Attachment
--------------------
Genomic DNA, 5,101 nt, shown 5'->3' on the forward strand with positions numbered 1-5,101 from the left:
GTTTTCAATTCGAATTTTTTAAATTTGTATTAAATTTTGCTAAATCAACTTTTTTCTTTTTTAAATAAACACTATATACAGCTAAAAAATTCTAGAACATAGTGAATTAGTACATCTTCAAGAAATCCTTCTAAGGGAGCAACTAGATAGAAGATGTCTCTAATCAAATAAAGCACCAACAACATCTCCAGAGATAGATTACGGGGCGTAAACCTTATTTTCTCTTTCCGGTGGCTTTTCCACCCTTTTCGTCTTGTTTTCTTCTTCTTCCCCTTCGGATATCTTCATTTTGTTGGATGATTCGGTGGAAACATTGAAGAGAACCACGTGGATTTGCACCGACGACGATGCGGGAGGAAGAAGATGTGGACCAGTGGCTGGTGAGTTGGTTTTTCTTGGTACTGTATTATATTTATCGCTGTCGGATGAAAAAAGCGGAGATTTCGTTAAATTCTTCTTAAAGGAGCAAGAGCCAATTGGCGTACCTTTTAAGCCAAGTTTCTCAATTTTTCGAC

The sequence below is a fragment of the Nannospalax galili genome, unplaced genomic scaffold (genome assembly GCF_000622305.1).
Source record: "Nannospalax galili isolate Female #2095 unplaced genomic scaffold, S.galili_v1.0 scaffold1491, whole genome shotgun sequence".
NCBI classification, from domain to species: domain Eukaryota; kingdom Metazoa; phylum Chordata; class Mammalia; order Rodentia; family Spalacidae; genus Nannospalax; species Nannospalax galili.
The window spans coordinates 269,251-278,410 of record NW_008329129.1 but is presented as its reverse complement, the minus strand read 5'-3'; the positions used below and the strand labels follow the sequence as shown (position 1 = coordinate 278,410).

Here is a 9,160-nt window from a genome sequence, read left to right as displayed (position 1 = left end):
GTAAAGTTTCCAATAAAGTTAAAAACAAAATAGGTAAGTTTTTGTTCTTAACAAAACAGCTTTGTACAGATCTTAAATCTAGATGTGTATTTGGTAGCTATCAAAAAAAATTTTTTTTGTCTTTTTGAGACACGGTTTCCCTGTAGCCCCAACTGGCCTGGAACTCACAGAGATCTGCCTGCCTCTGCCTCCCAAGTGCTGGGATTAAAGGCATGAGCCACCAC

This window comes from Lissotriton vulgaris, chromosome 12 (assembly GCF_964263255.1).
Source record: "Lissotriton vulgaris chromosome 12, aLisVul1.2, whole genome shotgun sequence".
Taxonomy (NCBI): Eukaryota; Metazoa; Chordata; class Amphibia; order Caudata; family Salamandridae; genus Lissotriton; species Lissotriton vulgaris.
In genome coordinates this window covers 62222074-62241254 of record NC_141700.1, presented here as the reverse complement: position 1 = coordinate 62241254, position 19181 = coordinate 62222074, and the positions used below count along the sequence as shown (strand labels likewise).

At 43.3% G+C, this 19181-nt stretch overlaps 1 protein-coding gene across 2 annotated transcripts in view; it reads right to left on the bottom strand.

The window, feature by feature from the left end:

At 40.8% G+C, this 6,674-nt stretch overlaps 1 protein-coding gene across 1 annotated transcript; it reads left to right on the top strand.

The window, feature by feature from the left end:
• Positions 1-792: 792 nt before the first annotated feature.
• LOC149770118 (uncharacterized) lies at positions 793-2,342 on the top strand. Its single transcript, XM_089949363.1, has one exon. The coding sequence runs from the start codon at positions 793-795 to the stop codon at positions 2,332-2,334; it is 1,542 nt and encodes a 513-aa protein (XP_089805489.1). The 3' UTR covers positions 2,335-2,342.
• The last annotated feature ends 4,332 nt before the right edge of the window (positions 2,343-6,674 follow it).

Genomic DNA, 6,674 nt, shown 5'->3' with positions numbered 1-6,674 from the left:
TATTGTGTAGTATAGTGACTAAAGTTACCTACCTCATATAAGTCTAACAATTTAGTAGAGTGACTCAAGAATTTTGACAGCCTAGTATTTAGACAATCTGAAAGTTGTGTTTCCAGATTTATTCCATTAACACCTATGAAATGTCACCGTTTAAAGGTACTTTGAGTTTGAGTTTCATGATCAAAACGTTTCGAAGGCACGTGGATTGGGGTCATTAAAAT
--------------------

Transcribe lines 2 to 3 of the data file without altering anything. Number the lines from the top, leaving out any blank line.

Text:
GTTTTCAATTCGAATTTTTTAAATTTGTATTAAATTTTGCTAAATCAACTTTTTTCTTTTTTAAATAAACACTATATACAGCTAAAAAATTCTAGAACATAGTGAATTAGTACATCTTCAAGAAATCCTTCTAAGGGAGCAACTAGATAGAAGATGTCTCTAATCAAATAAAGCACCAACAACATCTCCAGAGATAGATTACGGGGCGTAAACCTTATTTTCTCTTTCCGGTGGCTTTTCCACCCTTTTCGTCTTGTTTTCTTCTTCTTCCCCTTCGGATATCTTCATTTTGTTGGATGATTCGGTGGAAACATTGAAGAGAACCACGTGGATTTGCACCGACGACGATGCGGGAGGAAGAAGATGTGGACCAGTGGCTGGTGAGTTGGTTTTTCTTGGTACTGTATTATATTTATCGCTGTCGGATGAAAAAAGCGGAGATTTCGTTAAATTCTTCTTAAAGGAGCAAGAGCCAATTGGCGTACCTTTTAAGCCAAGTTTCTCAATTTTTCGAC

The sequence below is a fragment of the Nannospalax galili genome, unplaced genomic scaffold (genome assembly GCF_000622305.1).